I manage a team of Financial Planners, delivering advice – primarily on superannuation – to super members and non-members. At the moment, we’re expanding our license, to include both super and non-super funds – and provide advice on managed funds, life insurance, shares etc.
Why did you decide to become a Manager, Financial Planning?
I was working in high-end retailing in the UK, and when we moved to Australia, I followed that here. Getting close to 30, I was looking at 40 and 50 year olds working in retail and realized that it wasn’t what I wanted to be doing in 10 years’ time. They were still on pretty much the same salary, and we were working longer and longer hours, doing late nights and weekends…
I’d always had an interest in investment and tax, so it was a logical move for me. When I was about 30, I took the step of moving to work for one of the big banks, and I went from there.
What path did you take into it?
I’d had people asking me about tax and investments for a while, so I took a bit of a chance moving to a bank, expecting that it would help transition me into financial planning. It was a relatively new industry at that time, and going through a major bank was a good option.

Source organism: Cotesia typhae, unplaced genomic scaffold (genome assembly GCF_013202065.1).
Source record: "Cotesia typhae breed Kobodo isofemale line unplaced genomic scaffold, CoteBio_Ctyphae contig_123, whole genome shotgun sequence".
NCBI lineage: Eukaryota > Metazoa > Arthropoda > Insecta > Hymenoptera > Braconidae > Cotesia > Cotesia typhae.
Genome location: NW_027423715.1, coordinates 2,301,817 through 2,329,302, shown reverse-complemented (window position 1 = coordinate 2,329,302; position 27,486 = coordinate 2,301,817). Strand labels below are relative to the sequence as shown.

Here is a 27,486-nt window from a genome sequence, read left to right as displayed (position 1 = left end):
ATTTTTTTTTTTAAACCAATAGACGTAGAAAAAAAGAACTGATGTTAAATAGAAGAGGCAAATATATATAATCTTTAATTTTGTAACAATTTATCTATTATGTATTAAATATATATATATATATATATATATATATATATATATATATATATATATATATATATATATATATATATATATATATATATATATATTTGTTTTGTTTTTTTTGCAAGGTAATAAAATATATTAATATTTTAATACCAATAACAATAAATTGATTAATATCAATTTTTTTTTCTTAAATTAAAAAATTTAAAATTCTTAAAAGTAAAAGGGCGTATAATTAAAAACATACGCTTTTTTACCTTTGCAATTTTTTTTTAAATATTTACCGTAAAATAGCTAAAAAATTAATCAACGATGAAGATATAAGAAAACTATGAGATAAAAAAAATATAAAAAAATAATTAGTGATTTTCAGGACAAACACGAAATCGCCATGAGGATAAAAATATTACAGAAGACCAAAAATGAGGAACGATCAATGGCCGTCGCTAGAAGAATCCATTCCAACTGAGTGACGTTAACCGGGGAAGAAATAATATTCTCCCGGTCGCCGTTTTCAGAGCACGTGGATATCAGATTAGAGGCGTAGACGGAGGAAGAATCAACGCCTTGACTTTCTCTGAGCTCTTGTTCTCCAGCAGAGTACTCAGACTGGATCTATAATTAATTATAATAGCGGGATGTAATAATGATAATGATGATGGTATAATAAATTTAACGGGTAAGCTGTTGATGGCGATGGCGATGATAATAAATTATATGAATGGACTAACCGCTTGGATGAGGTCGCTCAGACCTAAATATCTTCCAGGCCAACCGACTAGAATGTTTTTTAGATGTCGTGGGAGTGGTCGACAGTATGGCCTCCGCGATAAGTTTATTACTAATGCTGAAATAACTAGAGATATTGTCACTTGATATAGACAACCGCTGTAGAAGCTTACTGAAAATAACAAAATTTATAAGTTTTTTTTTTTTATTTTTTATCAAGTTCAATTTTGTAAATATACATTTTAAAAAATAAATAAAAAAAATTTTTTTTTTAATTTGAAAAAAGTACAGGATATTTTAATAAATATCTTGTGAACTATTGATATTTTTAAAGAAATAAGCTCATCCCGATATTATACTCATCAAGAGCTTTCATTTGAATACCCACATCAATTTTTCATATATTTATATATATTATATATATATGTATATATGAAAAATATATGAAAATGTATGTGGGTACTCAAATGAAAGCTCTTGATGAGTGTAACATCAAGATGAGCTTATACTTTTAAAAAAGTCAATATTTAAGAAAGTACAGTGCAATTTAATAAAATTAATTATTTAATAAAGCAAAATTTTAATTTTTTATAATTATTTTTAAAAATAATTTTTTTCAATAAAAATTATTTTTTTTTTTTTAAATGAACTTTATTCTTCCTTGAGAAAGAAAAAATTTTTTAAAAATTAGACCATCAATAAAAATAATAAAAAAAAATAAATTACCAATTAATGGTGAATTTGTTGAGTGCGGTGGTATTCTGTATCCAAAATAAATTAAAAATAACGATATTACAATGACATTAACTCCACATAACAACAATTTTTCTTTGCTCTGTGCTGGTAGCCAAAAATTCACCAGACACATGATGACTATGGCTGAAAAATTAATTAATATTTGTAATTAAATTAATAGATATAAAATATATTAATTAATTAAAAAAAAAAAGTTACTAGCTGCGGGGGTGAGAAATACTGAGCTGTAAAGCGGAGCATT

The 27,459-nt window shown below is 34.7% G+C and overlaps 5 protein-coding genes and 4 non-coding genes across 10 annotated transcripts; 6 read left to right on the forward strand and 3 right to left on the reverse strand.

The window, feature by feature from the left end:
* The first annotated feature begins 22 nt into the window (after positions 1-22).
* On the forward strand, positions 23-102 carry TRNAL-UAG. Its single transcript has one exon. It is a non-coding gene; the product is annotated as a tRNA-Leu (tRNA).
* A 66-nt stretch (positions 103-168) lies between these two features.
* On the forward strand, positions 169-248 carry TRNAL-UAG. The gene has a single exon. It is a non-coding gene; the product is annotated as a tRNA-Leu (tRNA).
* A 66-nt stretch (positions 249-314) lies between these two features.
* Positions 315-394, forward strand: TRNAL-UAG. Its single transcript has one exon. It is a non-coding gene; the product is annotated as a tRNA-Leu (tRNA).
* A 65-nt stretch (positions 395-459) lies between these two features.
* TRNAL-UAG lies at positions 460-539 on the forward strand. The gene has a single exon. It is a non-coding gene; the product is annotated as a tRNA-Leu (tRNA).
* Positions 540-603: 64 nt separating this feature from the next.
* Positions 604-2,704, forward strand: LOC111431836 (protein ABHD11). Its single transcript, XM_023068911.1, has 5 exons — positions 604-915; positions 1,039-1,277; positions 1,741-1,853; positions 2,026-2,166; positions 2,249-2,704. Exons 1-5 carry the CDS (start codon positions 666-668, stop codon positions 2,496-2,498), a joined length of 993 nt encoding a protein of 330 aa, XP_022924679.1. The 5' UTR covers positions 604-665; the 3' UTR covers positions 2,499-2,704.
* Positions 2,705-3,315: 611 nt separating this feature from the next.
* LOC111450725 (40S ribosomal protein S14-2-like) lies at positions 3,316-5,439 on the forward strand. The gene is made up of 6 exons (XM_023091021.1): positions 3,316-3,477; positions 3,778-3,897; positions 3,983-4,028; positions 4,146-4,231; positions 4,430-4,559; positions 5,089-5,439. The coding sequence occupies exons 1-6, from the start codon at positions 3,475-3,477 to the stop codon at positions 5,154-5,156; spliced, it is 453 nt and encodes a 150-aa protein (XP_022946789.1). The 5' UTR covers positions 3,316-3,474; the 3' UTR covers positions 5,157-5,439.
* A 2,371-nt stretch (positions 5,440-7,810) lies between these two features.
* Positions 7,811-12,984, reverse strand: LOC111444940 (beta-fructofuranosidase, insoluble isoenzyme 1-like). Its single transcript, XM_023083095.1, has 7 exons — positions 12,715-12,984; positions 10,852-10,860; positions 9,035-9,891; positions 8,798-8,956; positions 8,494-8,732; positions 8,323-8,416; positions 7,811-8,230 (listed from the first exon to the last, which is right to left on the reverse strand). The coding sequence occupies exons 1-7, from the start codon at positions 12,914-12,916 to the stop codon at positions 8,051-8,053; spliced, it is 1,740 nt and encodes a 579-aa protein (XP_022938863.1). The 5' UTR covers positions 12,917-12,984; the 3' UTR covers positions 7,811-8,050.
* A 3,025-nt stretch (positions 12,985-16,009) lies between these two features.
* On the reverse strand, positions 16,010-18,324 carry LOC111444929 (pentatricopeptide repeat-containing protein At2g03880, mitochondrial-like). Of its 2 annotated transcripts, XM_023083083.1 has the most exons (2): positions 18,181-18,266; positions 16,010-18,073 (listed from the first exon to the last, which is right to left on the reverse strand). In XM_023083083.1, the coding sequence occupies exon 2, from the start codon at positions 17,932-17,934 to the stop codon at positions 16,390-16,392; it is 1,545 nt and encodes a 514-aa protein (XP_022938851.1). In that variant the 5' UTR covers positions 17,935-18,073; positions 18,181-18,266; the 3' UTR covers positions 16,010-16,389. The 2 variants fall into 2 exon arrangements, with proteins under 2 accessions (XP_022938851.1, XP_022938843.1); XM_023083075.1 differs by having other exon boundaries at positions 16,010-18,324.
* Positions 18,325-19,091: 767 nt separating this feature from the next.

I spent my first year in the contact centre – I couldn’t just move straight into financial planning, I had to go through the process, started studying and then I got promoted from there…
What, in your opinion, is the best bit of working in Financial Planning?
The best bit is helping people to realise their goals; giving them a better understanding of when they can retire – often it’s sooner than they had expected – and of how good their life after retirement could be.
A very close second is the financial rewards of the industry.
Every job has its downsides. What do you think are the worst bits?